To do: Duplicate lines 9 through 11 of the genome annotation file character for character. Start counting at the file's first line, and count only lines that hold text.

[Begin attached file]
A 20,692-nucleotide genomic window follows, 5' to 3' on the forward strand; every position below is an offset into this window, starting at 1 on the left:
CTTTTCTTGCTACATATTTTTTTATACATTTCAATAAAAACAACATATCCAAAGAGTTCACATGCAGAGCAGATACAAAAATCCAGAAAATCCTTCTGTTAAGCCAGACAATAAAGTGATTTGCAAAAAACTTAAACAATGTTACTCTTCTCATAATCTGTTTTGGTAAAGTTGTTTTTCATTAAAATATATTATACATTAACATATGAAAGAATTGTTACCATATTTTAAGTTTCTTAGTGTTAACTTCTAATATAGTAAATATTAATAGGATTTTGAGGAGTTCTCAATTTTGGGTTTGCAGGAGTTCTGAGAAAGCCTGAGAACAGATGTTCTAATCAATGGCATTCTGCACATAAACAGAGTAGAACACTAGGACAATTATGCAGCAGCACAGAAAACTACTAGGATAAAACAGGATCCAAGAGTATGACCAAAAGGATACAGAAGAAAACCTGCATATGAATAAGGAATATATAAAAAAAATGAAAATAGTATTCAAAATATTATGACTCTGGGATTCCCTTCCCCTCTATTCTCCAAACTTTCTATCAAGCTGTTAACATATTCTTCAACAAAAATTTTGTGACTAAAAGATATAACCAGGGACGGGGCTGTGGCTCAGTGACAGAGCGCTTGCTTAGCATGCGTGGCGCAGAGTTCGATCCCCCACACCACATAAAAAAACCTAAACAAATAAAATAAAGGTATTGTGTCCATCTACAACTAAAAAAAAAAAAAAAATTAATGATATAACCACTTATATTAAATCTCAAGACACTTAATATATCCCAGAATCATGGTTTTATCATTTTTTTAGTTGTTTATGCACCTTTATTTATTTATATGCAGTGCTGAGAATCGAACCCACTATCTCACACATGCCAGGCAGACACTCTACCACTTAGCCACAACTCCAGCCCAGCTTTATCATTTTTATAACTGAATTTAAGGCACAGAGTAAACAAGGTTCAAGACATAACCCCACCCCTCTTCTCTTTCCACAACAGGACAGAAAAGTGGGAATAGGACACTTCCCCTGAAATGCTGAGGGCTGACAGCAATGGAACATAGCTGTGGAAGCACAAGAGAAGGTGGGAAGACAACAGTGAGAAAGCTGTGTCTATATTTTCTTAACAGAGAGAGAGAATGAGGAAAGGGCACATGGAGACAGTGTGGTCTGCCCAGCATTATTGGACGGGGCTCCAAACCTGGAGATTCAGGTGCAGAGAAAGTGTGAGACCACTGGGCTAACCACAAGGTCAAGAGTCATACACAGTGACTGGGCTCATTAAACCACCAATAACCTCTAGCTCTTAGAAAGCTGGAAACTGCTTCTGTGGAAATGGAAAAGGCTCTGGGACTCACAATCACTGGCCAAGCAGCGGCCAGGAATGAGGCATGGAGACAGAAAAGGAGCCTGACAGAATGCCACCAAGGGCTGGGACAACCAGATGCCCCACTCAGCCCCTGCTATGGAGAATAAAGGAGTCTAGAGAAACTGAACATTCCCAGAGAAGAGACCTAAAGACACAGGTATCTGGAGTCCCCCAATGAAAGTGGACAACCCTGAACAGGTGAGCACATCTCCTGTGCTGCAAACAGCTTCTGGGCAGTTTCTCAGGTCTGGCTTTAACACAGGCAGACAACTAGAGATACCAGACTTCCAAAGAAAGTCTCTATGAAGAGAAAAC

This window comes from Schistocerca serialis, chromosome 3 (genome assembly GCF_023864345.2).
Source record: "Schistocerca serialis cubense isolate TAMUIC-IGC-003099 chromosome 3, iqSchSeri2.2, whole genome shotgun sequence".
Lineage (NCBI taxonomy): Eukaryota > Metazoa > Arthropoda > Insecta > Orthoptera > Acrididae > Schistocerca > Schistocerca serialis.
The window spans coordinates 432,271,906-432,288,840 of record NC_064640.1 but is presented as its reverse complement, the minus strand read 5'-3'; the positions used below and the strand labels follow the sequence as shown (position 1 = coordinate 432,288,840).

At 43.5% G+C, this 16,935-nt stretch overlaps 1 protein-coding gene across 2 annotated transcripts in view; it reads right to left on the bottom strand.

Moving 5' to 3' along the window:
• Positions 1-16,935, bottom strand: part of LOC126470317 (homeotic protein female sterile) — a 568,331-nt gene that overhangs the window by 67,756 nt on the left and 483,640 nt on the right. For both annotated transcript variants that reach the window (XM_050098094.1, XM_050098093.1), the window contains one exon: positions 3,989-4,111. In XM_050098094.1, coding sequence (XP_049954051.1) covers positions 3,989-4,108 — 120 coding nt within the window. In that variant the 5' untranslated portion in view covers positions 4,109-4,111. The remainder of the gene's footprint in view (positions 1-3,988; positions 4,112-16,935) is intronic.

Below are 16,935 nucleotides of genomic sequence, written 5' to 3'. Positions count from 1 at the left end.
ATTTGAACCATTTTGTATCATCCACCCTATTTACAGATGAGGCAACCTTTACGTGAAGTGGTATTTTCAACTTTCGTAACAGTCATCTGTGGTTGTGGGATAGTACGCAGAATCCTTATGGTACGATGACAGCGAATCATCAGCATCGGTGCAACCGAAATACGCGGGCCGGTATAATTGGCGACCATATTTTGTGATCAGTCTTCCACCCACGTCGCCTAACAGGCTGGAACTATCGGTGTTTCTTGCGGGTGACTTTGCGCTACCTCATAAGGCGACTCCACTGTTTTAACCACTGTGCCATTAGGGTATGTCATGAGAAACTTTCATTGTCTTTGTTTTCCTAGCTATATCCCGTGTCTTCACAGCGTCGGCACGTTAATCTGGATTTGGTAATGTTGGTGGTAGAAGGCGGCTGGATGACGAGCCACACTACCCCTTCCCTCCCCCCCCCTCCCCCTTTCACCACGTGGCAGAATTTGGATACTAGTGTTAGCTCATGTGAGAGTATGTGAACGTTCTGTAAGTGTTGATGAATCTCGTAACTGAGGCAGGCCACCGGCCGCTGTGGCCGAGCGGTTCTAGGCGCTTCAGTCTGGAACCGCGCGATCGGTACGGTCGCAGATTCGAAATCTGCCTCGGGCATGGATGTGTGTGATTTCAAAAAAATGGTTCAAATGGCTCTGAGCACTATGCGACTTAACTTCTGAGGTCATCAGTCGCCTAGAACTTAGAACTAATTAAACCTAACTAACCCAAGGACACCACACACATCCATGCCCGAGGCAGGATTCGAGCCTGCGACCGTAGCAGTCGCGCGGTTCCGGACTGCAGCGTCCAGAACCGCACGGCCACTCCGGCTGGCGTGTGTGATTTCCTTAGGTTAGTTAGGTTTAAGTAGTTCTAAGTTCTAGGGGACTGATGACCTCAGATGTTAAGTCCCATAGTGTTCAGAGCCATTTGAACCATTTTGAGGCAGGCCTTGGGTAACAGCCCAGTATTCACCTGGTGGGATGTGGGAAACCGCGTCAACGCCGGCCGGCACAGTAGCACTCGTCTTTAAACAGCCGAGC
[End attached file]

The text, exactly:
• Positions 1-16,935, bottom strand: part of LOC126470317 (homeotic protein female sterile) — a 568,331-nt gene that overhangs the window by 67,756 nt on the left and 483,640 nt on the right. For both annotated transcript variants that reach the window (XM_050098094.1, XM_050098093.1), the window contains one exon: positions 3,989-4,111. In XM_050098094.1, coding sequence (XP_049954051.1) covers positions 3,989-4,108 — 120 coding nt within the window. In that variant the 5' untranslated portion in view covers positions 4,109-4,111. The remainder of the gene's footprint in view (positions 1-3,988; positions 4,112-16,935) is intronic.

Below are 16,935 nucleotides of genomic sequence, written 5' to 3'. Positions count from 1 at the left end.
ATTTGAACCATTTTGTATCATCCACCCTATTTACAGATGAGGCAACCTTTACGTGAAGTGGTATTTTCAACTTTCGTAACAGTCATCTGTGGTTGTGGGATAGTACGCAGAATCCTTATGGTACGATGACAGCGAATCATCAGCATCGGTGCAACCGAAATACGCGGGCCGGTATAATTGGCGACCATATTTTGTGATCAGTCTTCCACCCACGTCGCCTAACAGGCTGGAACTATCGGTGTTTCTTGCGGGTGACTTTGCGCTACCTCATAAGGCGACTCCACTGTTTTAACCACTGTGCCATTAGGGTATGTCATGAGAAACTTTCATTGTCTTTGTTTTCCTAGCTATATCCCGTGTCTTCACAGCGTCGGCACGTTAATCTGGATTTGGTAATGTTGGTGGTAGAAGGCGGCTGGATGACGAGCCACACTACCCCTTCCCTCCCCCCCCCTCCCCCTTTCACCACGTGGCAGAATTTGGATACTAGTGTTAGCTCATGTGAGAGTATGTGAACGTTCTGTAAGTGTTGATGAATCTCGTAACTGAGGCAGGCCACCGGCCGCTGTGGCCGAGCGGTTCTAGGCGCTTCAGTCTGGAACCGCGCGATCGGTACGGTCGCAGATTCGAAATCTGCCTCGGGCATGGATGTGTGTGATTTCAAAAAAATGGTTCAAATGGCTCTGAGCACTATGCGACTTAACTTCTGAGGTCATCAGTCGCCTAGAACTTAGAACTAATTAAACCTAACTAACCCAAGGACACCACACACATCCATGCCCGAGGCAGGATTCGAGCCTGCGACCGTAGCAGTCGCGCGGTTCCGGACTGCAGCGTCCAGAACCGCACGGCCACTCCGGCTGGCGTGTGTGATTTCCTTAGGTTAGTTAGGTTTAAGTAGTTCTAAGTTCTAGGGGACTGATGACCTCAGATGTTAAGTCCCATAGTGTTCAGAGCCATTTGAACCATTTTGAGGCAGGCCTTGGGTAACAGCCCAGTATTCACCTGGTGGGATGTGGGAAACCGCGTCAACGCCGGCCGGCACAGTAGCACTCGTCTTTAAACAGCCGAGC